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Local businesses stumble over Angola visas

New Era, Windhoek

Local Businesses Stumble over Angola Visas

2 June 2005

Surihe Gaomas

THE issue of trade visas, transfer pricing of goods and the long outstanding issue of the Bilateral Investment Agreement between Namibia and Angola are some of the challenges facing businesses in the country.

These were but just some of the concerns raised at the second networking meeting for business members of the Namibia Chamber of Commerce and Industry (NCCI) on Tuesday this week.

By the year 2008 the Southern African region is set to become a free trade area. However, some local businesses are worried about the frequent incidents of dumping of goods in the country.

"There is now an unfair race of price transferring and dumping of goods from other countries and this is affecting small businesses," said senior consultant of Weder Daiber Serer, Douglas Reissner.

Due to these unfair practices sentiments were that low prices from South Africa are killing local businesses, creating a very problematic situation for small and medium enterprises to remain competitive.

Addressing the business representatives chief executive officer of the NCCI Taara Shaanika said that he is currently negotiating on trade agreements between SADC and the EU, SACU and the United States, as well as with India and China. He urged the members to place more input in this initiative, while at the same time being aware of the threats that may arise from them.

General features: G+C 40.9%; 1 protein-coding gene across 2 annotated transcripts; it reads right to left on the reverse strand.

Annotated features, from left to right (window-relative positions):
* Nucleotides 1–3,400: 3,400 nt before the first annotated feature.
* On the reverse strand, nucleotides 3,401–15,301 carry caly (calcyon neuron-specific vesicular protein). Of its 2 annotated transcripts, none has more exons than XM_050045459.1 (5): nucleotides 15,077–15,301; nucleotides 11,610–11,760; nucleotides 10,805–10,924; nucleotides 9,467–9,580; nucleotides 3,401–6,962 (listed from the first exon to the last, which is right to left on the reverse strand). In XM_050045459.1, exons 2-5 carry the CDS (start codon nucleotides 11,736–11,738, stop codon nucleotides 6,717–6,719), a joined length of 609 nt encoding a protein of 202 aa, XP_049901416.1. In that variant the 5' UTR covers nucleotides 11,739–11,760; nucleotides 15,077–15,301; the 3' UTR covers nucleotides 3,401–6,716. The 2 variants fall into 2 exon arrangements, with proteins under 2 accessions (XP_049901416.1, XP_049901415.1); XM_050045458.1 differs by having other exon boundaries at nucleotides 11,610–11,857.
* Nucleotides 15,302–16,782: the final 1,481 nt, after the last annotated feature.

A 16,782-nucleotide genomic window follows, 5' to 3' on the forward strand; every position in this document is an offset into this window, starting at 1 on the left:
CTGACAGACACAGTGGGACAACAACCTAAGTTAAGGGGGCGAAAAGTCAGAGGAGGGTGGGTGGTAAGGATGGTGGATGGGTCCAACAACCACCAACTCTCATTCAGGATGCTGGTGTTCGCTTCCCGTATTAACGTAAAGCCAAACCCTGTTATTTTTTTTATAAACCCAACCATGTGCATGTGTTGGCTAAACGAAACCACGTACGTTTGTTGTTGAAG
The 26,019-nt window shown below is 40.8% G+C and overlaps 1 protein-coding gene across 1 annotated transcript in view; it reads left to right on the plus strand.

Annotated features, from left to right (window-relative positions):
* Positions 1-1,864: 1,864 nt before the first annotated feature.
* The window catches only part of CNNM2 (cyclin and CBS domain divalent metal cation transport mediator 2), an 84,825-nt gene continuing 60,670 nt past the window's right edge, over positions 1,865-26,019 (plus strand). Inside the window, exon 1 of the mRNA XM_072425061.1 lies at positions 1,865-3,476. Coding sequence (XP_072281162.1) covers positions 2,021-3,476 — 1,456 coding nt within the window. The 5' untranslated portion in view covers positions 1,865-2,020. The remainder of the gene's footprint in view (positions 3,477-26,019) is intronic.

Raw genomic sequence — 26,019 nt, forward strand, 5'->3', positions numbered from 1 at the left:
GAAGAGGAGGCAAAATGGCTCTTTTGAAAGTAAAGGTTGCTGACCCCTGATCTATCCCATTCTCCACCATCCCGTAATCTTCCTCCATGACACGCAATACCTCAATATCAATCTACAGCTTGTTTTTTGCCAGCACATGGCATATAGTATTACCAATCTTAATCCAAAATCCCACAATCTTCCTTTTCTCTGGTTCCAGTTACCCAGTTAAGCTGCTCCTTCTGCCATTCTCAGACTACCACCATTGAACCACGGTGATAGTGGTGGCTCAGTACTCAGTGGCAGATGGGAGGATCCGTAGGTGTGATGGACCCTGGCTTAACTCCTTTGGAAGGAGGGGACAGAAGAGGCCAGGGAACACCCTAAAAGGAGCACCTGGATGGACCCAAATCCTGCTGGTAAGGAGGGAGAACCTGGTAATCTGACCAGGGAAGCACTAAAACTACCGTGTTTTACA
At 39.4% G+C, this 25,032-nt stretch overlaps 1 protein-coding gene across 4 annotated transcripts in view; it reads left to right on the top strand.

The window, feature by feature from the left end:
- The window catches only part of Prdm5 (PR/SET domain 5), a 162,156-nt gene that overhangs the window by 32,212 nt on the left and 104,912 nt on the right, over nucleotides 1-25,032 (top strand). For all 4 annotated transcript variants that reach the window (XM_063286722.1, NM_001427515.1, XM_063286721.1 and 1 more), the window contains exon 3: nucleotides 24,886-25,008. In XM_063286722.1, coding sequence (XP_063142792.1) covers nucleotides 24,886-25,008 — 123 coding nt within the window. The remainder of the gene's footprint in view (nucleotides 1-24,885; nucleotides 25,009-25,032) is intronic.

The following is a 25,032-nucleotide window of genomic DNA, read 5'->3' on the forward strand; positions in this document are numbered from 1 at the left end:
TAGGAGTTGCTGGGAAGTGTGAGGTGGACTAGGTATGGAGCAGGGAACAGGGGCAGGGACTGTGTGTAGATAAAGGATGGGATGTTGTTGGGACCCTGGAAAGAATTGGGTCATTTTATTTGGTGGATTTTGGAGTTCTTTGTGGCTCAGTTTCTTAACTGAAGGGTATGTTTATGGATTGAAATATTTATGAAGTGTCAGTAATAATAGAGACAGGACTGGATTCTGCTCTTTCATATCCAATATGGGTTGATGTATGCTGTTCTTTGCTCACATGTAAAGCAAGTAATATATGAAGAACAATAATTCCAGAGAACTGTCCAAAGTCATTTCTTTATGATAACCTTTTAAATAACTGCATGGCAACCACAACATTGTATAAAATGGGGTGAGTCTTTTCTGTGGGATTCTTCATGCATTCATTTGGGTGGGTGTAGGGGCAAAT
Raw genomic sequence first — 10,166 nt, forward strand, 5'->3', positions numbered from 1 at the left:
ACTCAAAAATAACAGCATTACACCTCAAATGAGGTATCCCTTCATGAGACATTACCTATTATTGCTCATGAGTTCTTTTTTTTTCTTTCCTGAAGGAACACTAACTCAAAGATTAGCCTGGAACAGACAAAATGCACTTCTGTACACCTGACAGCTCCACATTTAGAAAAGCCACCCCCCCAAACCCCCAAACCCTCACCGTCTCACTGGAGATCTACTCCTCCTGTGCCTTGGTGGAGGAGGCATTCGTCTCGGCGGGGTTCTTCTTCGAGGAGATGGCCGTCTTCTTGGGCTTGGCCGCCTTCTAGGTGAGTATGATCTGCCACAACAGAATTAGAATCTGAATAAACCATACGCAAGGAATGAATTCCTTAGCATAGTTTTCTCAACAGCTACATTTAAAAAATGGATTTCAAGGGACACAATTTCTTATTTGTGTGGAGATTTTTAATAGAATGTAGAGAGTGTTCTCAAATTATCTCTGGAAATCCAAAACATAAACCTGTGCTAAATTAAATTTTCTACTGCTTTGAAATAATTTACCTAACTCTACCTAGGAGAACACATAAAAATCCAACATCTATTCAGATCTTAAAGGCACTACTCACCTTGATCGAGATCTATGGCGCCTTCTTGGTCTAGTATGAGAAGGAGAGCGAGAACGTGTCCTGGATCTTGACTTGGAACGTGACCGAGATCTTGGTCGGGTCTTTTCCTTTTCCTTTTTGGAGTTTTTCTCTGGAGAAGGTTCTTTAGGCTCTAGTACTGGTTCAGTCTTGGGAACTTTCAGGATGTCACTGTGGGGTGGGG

"As much as free duties to trade are there between China and Namibia or with Brazil and the EU, we should be aware of the potential threats of such agreements on the business sector. We are scared of Chinese textiles in Namibia. While at the same time it may bring opportunities, there could be threats," for local businesses, said Shaanika. On the issue of visas for trade ventures between Namibia and Angola, most businesses are seeking the abolishment of such visas, as it also hampers the progress of trade.

"We have received already three complaints from local businesses about not being able to do business in Angola because of the problem of visas," said Shaanika, adding that the Angolan counterparts are also fighting for the abolishment of the regulation.

However, this would only be possible once the two governments of Namibia and Angola agree on ratifying the Bilateral Investment Agreement.

Despite the long delay there is commitment from both governments to ratify this convention, hopefully before the end of this year, paving the way for the smooth flow of business and trade activity between the two neighbouring countries.

With all these concerns raised, the NCCI plans to incorporate them in its Strategic Plan which is expected to be finalised by June 24.

At the same time, SMEs especially those in the regions called for more business training of their members either through the media or the soon to be updated NCCI website.

The second networking meeting with its business members this week was aimed at the NCCI familiarizing itself with its members on how the chamber can assist in strengthening its activities countrywide. Close to 30 business representatives attended the meeting.